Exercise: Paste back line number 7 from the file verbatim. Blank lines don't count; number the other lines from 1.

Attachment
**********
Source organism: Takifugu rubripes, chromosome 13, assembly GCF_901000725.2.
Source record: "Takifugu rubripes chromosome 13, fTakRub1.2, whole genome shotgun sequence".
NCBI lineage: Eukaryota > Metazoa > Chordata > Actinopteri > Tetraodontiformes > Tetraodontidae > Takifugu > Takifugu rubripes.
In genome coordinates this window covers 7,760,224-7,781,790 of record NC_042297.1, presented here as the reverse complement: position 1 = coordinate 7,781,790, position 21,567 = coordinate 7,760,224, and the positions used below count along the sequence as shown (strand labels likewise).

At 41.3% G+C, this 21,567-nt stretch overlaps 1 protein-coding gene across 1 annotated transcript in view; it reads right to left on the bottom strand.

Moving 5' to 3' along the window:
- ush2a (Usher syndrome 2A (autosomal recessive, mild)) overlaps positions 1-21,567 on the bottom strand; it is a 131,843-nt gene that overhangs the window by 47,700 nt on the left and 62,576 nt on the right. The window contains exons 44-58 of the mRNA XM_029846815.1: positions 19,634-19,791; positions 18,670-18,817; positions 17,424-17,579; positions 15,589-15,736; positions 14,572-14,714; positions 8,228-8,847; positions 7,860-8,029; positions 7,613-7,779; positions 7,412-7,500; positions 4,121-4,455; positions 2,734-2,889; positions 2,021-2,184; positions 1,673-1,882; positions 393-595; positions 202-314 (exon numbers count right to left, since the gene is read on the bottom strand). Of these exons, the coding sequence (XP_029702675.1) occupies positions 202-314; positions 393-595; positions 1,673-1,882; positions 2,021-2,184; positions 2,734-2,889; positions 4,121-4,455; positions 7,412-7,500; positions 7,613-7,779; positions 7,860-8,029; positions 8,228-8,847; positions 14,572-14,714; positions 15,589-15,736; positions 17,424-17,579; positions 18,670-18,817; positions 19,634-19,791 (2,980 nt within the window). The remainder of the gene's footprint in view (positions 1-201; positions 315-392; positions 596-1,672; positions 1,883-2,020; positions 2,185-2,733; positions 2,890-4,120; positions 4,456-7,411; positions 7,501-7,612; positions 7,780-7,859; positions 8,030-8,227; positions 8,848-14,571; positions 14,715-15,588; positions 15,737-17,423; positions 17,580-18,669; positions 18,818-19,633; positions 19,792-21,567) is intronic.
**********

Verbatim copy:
- ush2a (Usher syndrome 2A (autosomal recessive, mild)) overlaps positions 1-21,567 on the bottom strand; it is a 131,843-nt gene that overhangs the window by 47,700 nt on the left and 62,576 nt on the right. The window contains exons 44-58 of the mRNA XM_029846815.1: positions 19,634-19,791; positions 18,670-18,817; positions 17,424-17,579; positions 15,589-15,736; positions 14,572-14,714; positions 8,228-8,847; positions 7,860-8,029; positions 7,613-7,779; positions 7,412-7,500; positions 4,121-4,455; positions 2,734-2,889; positions 2,021-2,184; positions 1,673-1,882; positions 393-595; positions 202-314 (exon numbers count right to left, since the gene is read on the bottom strand). Of these exons, the coding sequence (XP_029702675.1) occupies positions 202-314; positions 393-595; positions 1,673-1,882; positions 2,021-2,184; positions 2,734-2,889; positions 4,121-4,455; positions 7,412-7,500; positions 7,613-7,779; positions 7,860-8,029; positions 8,228-8,847; positions 14,572-14,714; positions 15,589-15,736; positions 17,424-17,579; positions 18,670-18,817; positions 19,634-19,791 (2,980 nt within the window). The remainder of the gene's footprint in view (positions 1-201; positions 315-392; positions 596-1,672; positions 1,883-2,020; positions 2,185-2,733; positions 2,890-4,120; positions 4,456-7,411; positions 7,501-7,612; positions 7,780-7,859; positions 8,030-8,227; positions 8,848-14,571; positions 14,715-15,588; positions 15,737-17,423; positions 17,580-18,669; positions 18,818-19,633; positions 19,792-21,567) is intronic.